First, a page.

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Hoffmann, R. A wiki for the life sciences where authorship matters. Nature Genetics (2008)

Plasma postheparin diamine oxidase. Sensitive provocative test for quantitating length of acute intestinal mucosal injury in the rat.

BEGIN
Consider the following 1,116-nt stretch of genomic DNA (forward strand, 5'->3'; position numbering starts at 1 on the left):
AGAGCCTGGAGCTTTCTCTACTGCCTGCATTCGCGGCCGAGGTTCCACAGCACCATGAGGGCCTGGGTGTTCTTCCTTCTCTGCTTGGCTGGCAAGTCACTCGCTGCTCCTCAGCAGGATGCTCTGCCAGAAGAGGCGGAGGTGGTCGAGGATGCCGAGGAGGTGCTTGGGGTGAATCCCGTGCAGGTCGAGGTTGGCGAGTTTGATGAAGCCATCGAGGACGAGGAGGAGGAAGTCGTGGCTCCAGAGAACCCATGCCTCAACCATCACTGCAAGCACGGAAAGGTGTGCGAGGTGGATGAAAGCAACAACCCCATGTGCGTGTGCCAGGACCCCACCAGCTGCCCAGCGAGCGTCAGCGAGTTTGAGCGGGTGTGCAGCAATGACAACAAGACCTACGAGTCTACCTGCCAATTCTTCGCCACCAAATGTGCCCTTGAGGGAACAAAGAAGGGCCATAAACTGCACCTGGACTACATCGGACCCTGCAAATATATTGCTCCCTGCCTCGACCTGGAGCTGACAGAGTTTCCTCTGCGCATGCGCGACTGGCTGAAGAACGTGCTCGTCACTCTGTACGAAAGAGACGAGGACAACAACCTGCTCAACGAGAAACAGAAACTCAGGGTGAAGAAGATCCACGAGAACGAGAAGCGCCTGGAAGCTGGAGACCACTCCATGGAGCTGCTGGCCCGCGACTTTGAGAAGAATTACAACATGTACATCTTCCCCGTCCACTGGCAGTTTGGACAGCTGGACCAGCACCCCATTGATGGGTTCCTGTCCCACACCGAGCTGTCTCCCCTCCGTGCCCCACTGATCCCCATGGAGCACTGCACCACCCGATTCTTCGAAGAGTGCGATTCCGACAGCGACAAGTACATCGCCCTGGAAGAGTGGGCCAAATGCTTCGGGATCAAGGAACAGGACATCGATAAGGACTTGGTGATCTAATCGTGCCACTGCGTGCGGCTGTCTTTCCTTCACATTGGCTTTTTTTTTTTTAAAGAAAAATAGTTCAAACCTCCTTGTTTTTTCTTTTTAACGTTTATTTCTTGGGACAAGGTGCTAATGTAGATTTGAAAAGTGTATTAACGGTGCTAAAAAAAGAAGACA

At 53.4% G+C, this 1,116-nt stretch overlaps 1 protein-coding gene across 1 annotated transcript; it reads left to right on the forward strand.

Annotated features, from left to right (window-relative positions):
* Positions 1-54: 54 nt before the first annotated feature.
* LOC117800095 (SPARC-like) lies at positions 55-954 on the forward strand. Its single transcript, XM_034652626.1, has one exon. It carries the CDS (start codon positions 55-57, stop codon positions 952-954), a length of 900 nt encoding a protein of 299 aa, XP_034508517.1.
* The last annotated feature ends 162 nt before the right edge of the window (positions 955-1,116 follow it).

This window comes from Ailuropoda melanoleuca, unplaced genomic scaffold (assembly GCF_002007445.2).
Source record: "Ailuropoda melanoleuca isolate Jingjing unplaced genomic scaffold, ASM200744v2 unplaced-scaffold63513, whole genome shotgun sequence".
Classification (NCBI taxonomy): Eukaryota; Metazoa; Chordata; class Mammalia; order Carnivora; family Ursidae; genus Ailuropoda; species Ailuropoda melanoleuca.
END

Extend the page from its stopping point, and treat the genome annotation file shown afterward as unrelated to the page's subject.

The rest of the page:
Diamine oxidase ( DAO; EC is an enzyme found in high activity in the mature cells of the upper villus of rat small intestinal mucosa and in very much lower activity in all other tissues in the nonpregnant rat. This study was designed to determine whether a provocative test for increasing the level of plasma DAO activity by heparin administration could be used to monitor the extent and severity of acute, severe, small intestinal mucosal injury. In adult rats, small intestinal loops of varying lengths were perfused with 2,100 mosM sodium sulfate solution for 60 min to produce selective damage to villus epithelium. Plasma postheparin DAO (PHD) activity (180 min after 400 U/kg i.p. heparin) was measured 7 h after initiation of perfusion. With increasing length of intestinal mucosal injury, there was a progressive decrease in both basal and plasma PHD activity. The decrease in plasma PHD activity closely reflected the length of intestinal mucosa injured (n = 128, r = 0.86, P less than 0.001), and it was much more sensitive (threshold limit of detection = 13% of total length, range = 67 U/ml for 100% length of injury) than unstimulated basal levels of plasma DAO (threshold = 40%, range = 2.1 U/ml). Our previous data have suggested that DAO is unique among intestinal mucosal enzymes in that circulating levels can serve as a marker of mucosal injury; this study illustrates that the addition of a low-dose heparin administration enhances the use of DAO even further as a sensitive, quantitative, circulating marker for monitoring the extent of small intestinal mucosal injury in the rat.[1]


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